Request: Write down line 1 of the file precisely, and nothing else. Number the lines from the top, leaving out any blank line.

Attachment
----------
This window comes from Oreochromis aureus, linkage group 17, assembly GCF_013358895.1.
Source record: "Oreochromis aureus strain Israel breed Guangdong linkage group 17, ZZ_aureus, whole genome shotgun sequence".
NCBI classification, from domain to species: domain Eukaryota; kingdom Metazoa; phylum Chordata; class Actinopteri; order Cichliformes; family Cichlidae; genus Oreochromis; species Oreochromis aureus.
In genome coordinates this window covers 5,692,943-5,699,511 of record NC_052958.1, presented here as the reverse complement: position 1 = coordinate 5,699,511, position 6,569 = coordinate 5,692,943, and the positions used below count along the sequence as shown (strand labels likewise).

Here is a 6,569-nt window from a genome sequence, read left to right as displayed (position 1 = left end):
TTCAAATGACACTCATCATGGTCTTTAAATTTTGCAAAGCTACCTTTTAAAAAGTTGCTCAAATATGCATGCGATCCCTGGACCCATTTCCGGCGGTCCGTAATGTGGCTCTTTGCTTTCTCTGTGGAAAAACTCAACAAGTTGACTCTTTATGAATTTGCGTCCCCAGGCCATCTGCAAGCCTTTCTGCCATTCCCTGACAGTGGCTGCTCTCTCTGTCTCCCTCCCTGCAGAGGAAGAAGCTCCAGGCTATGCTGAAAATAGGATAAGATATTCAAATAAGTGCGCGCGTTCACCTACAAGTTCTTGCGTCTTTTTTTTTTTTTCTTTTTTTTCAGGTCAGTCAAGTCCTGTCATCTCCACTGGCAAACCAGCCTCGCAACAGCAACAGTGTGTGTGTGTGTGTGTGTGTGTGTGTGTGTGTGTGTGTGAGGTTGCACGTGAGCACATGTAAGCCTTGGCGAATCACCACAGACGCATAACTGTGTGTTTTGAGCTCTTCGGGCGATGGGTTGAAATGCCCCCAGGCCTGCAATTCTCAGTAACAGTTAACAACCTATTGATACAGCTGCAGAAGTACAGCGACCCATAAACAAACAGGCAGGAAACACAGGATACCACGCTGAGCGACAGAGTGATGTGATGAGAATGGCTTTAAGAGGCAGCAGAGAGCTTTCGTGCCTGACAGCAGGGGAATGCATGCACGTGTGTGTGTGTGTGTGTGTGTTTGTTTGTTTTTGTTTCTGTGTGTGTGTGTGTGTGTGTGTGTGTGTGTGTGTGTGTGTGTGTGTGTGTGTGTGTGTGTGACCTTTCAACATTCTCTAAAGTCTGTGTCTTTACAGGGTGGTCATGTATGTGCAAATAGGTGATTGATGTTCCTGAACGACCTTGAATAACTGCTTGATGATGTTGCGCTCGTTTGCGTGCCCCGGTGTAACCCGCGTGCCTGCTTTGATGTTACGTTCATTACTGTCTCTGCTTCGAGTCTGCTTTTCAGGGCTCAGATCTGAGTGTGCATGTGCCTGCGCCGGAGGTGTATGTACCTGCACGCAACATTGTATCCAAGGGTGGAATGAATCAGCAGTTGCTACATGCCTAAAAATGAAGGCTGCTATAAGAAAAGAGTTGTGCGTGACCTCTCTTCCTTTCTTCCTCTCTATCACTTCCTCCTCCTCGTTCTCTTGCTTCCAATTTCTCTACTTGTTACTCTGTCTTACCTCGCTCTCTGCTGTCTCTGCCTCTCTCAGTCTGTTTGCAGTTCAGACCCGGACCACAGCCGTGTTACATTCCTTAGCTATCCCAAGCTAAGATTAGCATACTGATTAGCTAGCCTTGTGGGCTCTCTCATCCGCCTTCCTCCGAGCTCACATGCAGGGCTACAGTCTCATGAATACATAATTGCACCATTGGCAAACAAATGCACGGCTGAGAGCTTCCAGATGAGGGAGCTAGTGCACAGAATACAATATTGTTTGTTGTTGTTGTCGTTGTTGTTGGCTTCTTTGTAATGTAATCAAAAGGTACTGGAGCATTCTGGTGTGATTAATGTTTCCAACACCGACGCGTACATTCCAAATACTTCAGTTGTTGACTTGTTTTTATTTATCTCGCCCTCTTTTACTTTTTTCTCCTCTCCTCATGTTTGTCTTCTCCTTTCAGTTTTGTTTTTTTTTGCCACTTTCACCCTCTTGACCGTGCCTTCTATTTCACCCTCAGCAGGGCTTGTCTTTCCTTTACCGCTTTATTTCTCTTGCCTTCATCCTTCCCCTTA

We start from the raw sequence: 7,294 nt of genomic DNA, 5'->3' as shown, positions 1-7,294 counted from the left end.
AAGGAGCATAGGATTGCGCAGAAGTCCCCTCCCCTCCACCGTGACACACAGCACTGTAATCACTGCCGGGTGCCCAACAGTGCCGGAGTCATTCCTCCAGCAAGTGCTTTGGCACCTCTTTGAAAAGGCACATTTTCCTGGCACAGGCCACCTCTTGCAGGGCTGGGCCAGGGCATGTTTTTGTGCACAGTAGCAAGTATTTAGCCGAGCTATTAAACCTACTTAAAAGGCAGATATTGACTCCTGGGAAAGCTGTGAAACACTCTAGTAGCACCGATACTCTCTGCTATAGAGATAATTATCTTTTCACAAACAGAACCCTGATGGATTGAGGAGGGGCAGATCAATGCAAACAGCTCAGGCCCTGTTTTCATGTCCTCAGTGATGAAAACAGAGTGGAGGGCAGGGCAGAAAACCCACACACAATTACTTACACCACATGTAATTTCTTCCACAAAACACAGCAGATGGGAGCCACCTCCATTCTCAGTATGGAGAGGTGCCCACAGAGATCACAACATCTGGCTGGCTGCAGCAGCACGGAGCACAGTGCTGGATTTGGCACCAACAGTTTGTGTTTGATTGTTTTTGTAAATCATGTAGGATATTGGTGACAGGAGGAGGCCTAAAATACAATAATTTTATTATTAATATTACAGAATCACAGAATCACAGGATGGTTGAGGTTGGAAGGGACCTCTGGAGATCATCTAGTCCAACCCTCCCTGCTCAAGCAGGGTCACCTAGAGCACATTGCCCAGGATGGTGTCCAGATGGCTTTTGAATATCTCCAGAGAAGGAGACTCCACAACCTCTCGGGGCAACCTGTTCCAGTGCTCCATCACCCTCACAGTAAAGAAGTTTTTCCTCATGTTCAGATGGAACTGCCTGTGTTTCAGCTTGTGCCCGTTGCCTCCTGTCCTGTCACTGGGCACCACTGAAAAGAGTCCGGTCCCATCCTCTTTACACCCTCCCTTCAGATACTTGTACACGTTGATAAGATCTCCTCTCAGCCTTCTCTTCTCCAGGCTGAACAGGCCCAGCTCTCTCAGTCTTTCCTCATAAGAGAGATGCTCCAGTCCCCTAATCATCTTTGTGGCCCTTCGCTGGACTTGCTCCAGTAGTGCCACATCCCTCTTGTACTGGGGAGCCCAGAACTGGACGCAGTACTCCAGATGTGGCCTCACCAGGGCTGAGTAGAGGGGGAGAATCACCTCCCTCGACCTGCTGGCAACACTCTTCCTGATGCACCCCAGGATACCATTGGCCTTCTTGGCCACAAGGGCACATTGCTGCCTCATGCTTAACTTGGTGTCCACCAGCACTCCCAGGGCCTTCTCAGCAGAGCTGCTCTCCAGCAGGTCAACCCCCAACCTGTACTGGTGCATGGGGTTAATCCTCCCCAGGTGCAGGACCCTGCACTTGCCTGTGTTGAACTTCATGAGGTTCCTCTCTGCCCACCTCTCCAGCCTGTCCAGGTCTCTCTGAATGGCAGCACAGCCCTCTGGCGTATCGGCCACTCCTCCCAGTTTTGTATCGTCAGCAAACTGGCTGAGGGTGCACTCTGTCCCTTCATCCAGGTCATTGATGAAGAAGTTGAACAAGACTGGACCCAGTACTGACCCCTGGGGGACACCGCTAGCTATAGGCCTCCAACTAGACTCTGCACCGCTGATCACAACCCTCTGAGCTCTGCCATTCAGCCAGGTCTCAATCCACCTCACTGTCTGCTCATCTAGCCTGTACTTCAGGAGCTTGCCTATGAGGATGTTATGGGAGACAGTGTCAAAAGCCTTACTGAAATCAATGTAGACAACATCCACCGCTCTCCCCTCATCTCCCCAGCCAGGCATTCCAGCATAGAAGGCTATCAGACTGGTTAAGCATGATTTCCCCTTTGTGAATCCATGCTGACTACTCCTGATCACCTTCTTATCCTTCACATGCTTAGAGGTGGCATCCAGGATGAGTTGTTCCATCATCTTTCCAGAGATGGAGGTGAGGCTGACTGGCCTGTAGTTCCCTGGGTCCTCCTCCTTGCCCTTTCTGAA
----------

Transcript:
This window comes from Oreochromis aureus, linkage group 17, assembly GCF_013358895.1.